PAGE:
Despite no pro racing aspirations, opportunities still come knocking for this Spec Miata racer.
Like many racers, Alex Bolanos inherited the racing bug at a young age from his father, who wrenched on Corvettes for club racers in his hometown of Miami, Fla. By the time he got his first driver’s license, Bolanos was regularly competing in autocross events. Now, the 33-year-old Bolanos, who works full time as an operations manager for a pharmaceutical and biotech company in Pompano Beach, Fla., is a regular force in the southeast regional Spec Miata scene.
For 10 years, with his father as lead mechanic, Bolanos has been enjoying success in Spec Miata. His Momo-liveried No. 57 Mazda Miata MX-5 has been a fixture at grassroots club racing events all along the Atlantic seaboard as well as the SCCA National Championship Runoffs. In the 2015 Runoffs at Daytona International Speedway, Bolanos was on the podium in third place in the Spec Miata race.
Last year, Bolanos sold his Spec Miata car and is now piloting a racecar from Autotechnik Racing. It’s taken him almost no time to get up to speed behind the wheel of his new steed. At the most recent SCCA Hoosier Super Tour stop at Sebring International Raceway on Jan. 13-15, 2017, Bolanos finished in second place on Saturday, and then took the Sunday win.
“I didn’t have a teammate for that weekend, so I struggled a little bit in terms of finding a group to run with,” says Bolanos of the Sebring circuit, where drafting on the long straights is a must. “On Saturday, I was in the front group and managed to lead for two laps. But being in the lead cooled the car too much, which hurts performance and I couldn’t overcome the guys who were working together. But, I still managed to finish in second place, right on [race winner] Jim Drago’s bumper.
“On Sunday, I put on a set of fresh tires and that made things easier. I was able to work with some of the guys like Jim [Drago], Todd Lamb, and Michael Carter, and knowing that I had the pace, I was able to drive away in the end for the win,” he adds.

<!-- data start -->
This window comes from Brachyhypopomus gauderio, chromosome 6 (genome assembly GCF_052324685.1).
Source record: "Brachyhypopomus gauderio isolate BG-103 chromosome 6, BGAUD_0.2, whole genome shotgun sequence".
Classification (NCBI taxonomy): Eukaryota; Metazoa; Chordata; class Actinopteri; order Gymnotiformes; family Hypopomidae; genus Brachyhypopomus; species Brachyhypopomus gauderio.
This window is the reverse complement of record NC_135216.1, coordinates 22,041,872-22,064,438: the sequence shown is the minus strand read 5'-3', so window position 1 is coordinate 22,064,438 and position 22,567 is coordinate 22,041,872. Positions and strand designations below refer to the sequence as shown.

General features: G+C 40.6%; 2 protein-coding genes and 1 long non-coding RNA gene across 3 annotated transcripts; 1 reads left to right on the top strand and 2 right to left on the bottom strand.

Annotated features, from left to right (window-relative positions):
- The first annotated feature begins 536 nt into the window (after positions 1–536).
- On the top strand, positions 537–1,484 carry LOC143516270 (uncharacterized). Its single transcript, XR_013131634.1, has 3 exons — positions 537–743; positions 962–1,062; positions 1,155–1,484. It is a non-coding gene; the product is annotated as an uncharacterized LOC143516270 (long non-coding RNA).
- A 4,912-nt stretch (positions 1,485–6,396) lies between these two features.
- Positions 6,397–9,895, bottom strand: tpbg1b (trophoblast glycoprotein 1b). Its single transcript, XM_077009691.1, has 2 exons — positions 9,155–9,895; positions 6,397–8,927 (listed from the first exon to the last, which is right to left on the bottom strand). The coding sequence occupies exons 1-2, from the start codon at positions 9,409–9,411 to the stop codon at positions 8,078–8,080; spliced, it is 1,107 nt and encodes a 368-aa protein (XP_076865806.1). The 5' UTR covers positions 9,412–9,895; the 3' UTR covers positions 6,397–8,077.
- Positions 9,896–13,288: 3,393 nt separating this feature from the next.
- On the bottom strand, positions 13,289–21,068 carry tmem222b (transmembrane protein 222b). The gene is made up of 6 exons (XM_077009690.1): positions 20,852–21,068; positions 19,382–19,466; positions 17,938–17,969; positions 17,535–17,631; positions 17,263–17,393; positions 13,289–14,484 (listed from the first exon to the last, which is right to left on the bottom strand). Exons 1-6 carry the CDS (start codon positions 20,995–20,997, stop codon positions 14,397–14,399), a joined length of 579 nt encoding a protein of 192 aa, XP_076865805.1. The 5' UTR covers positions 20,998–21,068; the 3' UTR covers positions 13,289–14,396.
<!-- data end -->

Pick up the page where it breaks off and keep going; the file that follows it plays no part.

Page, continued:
Bolanos began his road racing life at a Skip Barber Racing School, one that also happened to have newly minted Rolex 24 At Daytona winners Jordan and Ricky Taylor as students. From there he went on to compete in the Skip Barber Regional Series throughout Florida where he won the championship, thereby earning a free race in the Skip Barber National Championship. He opted to race at Mazda Raceway Laguna Seca. It was at that race where he crossed path with another future star in 2016, Indianapolis 500 winner Alexander Rossi.
“That’s when I realized that some people are career racecar drivers and some people aren’t,” recalls Bolanos. “I was just lucky to be there, but Rossi was clearly on a path. He being home-schooled, learning languages, and racing and training in England. I think that’s where my aspirations to be a pro ended,” he adds with a laugh. “It was definitely a learning experience.”
While Bolanos isn’t making a career of racing, it is clearly an all-consuming avocation that has seen him take advantage of every opportunity he’s earned. Despite his success in the Skip Barber Series, he knew that open-wheel formula cars weren’t in his future, so he focused on sports car racing, primarily in the Spec Miata class.
In 2014, Bolanos won the NASA Spec Miata Championship, which opened some doors to racing in the professional ranks with Irish Mike Racing in the IMSA Continental Tire SportsCar Challenge for multiple rounds.
“I’ll race anything, anytime, anywhere, but I’ll always continue in Spec Miata,” he declares. “It’s so competitive, and when the pros come to race in Spec Miata, they have to work hard to be competitive, which is such a good yardstick for people like me. When you beat them, it can create other opportunities in racing.”
At his age, Bolanos is on the younger end of Spec Miata competitors. As he says, he’ll never stop racing Spec Miata, and it’s easy to see that he will continue to be a force for the foreseeable future.